Wednesday, March 26, 2008


Well, I think now is as good a time as any to talk about avocados. I love them, I mention them often. Their gorgeous image graced the cover of Saveur magazine about a year ago. I'm holding on to that issue. But, unfortunately don't get to enjoy them often enough. See, here in Portland, an avocado the size of, mmm, a really small pear, is three dollars. That's a lot. And often, they're not even ripe. Even when they're soft.

In Hawaii, the avocados are so huge (bigger than a softball), and buttery, and yellow--not light yellow, like, mustard-yellow. So good. Great on tacos, salads, sandwiches, or just on toast. Avocado toast--putting ripe avocado on a piece of toasted bread with a squeeze of lime and Spike seasoning=heaven. They serve avocado on whole grain toast at my favorite cafe in the world, Cafe Gitane (NYC). I think I've just identified a comfort food. My mom's been preparing that snack combination my whole life, and she still eats it a couple times a week. I did the same when I was on Kauai in February.

When I was a kid (little--maybe three?), I was even permanently scarred from this food--the lime juice dripped off the avo onto my leg and, it being Hawaii, I went out into the sun and got this birthmark looking burn. It's gone now (okay so it wasn't exactly permanent), but I had it all through childhood. It was on my leg. Maybe I just wanted a birthmark. I used to say that I was allergic to lime juice. Ask my friends. Paranoia still prevents me from touching any kind of citrus if I'm in the sun--you'll never catch me taking that lime wedge from the side of my margarita and squeezing it poolside.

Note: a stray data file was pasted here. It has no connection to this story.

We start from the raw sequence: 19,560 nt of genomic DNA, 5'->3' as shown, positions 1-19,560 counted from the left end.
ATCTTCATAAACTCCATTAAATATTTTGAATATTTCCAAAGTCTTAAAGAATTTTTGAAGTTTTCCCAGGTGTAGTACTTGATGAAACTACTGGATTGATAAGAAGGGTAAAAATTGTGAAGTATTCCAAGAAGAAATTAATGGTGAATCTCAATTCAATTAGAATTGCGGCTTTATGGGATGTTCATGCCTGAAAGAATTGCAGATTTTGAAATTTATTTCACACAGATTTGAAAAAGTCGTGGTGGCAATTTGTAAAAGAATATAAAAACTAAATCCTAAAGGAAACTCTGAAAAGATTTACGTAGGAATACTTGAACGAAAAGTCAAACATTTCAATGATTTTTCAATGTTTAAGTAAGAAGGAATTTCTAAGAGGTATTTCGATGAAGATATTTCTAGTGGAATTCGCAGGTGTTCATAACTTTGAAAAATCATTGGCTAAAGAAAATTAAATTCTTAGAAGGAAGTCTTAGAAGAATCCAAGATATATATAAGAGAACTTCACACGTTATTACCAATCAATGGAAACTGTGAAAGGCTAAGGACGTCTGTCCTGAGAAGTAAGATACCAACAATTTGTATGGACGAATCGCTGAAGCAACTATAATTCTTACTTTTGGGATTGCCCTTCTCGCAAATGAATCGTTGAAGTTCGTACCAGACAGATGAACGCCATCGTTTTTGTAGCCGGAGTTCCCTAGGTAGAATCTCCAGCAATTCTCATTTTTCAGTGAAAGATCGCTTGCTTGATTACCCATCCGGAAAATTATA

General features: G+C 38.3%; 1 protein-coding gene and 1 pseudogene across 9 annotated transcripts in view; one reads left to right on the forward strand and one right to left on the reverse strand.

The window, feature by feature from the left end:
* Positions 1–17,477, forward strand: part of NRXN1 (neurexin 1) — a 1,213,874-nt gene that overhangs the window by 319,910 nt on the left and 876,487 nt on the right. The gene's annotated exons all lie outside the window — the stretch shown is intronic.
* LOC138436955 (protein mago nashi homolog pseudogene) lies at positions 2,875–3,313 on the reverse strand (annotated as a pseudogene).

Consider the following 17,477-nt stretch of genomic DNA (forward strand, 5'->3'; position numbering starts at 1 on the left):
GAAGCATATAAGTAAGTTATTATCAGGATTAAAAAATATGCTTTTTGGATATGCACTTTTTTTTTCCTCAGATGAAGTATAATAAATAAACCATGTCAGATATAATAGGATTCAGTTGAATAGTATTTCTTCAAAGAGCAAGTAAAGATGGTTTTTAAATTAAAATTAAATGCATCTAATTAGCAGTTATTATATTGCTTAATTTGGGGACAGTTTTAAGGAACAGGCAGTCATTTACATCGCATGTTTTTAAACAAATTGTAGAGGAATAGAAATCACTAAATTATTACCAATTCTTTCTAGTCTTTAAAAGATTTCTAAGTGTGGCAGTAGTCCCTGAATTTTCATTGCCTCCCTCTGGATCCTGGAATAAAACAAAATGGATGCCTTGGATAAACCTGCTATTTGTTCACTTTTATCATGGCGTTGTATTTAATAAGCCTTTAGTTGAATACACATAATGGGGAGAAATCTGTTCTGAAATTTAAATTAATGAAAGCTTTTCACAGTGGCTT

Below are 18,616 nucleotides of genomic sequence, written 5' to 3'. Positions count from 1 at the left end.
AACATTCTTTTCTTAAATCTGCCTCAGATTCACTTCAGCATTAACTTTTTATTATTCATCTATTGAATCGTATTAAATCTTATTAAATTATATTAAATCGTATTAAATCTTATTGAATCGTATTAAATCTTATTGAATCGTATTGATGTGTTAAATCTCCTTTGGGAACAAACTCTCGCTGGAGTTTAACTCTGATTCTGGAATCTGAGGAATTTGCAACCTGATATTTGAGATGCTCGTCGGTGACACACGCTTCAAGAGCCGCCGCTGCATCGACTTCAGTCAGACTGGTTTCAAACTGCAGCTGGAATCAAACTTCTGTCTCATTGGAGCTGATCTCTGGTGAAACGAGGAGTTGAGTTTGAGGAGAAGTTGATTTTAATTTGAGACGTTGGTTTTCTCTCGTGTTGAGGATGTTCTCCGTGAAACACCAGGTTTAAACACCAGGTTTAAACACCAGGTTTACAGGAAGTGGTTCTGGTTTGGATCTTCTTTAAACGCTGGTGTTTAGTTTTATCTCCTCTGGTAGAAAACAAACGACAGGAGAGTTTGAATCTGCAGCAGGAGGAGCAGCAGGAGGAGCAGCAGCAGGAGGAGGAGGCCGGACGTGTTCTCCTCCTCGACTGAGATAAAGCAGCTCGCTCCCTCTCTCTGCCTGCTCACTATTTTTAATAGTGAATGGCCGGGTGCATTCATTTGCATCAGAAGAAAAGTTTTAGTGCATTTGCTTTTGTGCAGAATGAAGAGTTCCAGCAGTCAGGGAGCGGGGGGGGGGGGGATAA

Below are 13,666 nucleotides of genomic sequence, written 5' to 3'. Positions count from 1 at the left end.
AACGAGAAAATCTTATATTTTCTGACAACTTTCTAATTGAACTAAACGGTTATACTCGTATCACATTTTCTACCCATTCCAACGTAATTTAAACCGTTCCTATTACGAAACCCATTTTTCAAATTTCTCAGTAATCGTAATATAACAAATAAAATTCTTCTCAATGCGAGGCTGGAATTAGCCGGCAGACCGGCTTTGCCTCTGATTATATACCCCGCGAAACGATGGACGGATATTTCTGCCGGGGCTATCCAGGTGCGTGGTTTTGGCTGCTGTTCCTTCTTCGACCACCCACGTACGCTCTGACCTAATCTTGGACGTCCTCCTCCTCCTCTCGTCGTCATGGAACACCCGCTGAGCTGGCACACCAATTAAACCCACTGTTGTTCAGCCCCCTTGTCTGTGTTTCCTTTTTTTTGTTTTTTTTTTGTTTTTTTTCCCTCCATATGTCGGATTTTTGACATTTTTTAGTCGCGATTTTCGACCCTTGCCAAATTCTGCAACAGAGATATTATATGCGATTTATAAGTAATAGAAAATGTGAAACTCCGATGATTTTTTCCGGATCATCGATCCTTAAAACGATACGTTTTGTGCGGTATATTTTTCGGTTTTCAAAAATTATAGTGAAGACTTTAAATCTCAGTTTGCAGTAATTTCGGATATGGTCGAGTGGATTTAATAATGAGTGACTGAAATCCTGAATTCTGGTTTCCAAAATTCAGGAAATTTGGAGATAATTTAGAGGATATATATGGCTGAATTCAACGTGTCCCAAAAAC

Back to avocados. I think the avocado sandwich is also a perfect food. Avo and monterey jack cheese on a sandwich is just so tasty. Or that as a quesadilla with salsa. I think all this must originate in Southern California, the land of citrus, and Mexican food. And a good sandwich. They know how to make a good sandwich in California. They don't here. To me, the ultimate sandwich has got to have sprouts on it. Avocado, and sprouts. On hearty, whole grain bread. I don't care too much about the rest--it could have turkey, it might have cheese. It might have grated carrots. Andy's in Manoa (Oahu) understands this--they serve their turkey avo sandwich with about three different variations. They roast their turkey on-site and shred it daily. Their customer base is so strong that they are somehow able to be closed on Saturdays. What I wouldn't give for one of Andy's sandwiches right now--I guess I'll have to settle for avocado on spelt toast.

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